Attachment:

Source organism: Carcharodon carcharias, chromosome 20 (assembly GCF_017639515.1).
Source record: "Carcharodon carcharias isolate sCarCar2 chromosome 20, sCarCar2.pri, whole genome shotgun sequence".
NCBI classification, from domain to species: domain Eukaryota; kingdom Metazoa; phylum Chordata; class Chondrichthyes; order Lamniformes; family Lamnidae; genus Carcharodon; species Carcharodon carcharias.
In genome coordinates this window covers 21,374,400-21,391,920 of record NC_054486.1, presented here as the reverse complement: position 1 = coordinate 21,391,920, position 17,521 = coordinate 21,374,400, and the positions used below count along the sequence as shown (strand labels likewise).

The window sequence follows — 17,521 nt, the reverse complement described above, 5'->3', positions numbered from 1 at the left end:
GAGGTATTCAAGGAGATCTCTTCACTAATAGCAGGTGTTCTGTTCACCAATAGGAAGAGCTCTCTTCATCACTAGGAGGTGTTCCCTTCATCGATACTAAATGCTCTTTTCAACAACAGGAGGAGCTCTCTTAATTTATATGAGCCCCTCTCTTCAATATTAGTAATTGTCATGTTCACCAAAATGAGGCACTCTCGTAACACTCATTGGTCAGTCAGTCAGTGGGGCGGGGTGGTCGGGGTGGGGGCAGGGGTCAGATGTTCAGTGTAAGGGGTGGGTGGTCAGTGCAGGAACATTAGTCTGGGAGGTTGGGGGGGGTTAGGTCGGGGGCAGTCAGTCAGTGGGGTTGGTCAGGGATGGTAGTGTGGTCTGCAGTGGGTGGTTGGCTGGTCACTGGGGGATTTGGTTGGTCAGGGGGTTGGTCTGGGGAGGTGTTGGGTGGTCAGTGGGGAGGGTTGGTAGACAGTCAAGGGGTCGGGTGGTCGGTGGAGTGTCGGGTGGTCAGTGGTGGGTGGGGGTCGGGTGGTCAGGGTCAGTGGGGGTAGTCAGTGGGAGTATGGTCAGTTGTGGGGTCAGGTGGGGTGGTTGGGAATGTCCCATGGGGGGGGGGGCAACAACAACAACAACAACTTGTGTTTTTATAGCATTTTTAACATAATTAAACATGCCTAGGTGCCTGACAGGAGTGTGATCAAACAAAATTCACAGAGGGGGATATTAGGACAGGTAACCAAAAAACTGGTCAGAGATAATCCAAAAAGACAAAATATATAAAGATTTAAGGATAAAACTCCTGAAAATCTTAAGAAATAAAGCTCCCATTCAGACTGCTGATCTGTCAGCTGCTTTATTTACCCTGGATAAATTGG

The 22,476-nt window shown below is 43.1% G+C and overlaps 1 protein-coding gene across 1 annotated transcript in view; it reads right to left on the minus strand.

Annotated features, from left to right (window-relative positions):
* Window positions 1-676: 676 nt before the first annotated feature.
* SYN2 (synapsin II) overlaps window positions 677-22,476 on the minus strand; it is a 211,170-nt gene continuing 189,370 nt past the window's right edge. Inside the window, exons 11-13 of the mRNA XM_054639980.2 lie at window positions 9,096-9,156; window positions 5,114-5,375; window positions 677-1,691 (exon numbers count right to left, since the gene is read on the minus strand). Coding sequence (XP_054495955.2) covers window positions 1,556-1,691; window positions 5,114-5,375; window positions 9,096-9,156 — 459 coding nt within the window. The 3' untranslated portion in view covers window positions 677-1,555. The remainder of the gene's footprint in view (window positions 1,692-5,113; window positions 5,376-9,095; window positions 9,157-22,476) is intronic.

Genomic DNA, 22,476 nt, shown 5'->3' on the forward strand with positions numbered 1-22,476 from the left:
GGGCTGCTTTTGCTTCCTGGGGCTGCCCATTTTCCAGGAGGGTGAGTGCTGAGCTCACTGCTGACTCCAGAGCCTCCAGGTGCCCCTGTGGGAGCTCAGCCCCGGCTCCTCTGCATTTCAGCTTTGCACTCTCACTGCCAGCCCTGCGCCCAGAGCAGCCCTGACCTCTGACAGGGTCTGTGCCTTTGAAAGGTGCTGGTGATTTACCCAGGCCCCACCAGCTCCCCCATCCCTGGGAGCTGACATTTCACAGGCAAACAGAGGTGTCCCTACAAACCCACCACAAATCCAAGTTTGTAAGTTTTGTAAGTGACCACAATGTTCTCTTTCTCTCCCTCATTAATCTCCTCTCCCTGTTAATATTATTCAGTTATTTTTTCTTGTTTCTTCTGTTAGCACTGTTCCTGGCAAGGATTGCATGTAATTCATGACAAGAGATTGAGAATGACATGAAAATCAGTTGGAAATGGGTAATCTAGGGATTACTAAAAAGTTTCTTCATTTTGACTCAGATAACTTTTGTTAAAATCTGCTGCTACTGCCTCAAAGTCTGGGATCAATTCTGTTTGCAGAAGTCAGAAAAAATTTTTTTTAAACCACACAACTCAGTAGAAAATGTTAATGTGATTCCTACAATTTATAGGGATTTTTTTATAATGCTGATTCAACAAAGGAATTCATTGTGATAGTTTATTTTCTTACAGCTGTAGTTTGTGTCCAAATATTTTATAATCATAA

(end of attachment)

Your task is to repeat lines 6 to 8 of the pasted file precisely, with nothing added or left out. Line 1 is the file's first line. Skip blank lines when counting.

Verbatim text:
GAGGTATTCAAGGAGATCTCTTCACTAATAGCAGGTGTTCTGTTCACCAATAGGAAGAGCTCTCTTCATCACTAGGAGGTGTTCCCTTCATCGATACTAAATGCTCTTTTCAACAACAGGAGGAGCTCTCTTAATTTATATGAGCCCCTCTCTTCAATATTAGTAATTGTCATGTTCACCAAAATGAGGCACTCTCGTAACACTCATTGGTCAGTCAGTCAGTGGGGCGGGGTGGTCGGGGTGGGGGCAGGGGTCAGATGTTCAGTGTAAGGGGTGGGTGGTCAGTGCAGGAACATTAGTCTGGGAGGTTGGGGGGGGTTAGGTCGGGGGCAGTCAGTCAGTGGGGTTGGTCAGGGATGGTAGTGTGGTCTGCAGTGGGTGGTTGGCTGGTCACTGGGGGATTTGGTTGGTCAGGGGGTTGGTCTGGGGAGGTGTTGGGTGGTCAGTGGGGAGGGTTGGTAGACAGTCAAGGGGTCGGGTGGTCGGTGGAGTGTCGGGTGGTCAGTGGTGGGTGGGGGTCGGGTGGTCAGGGTCAGTGGGGGTAGTCAGTGGGAGTATGGTCAGTTGTGGGGTCAGGTGGGGTGGTTGGGAATGTCCCATGGGGGGGGGGGCAACAACAACAACAACAACTTGTGTTTTTATAGCATTTTTAACATAATTAAACATGCCTAGGTGCCTGACAGGAGTGTGATCAAACAAAATTCACAGAGGGGGATATTAGGACAGGTAACCAAAAAACTGGTCAGAGATAATCCAAAAAGACAAAATATATAAAGATTTAAGGATAAAACTCCTGAAAATCTTAAGAAATAAAGCTCCCATTCAGACTGCTGATCTGTCAGCTGCTTTATTTACCCTGGATAAATTGG

The 22,476-nt window shown below is 43.1% G+C and overlaps 1 protein-coding gene across 1 annotated transcript in view; it reads right to left on the minus strand.

Annotated features, from left to right (window-relative positions):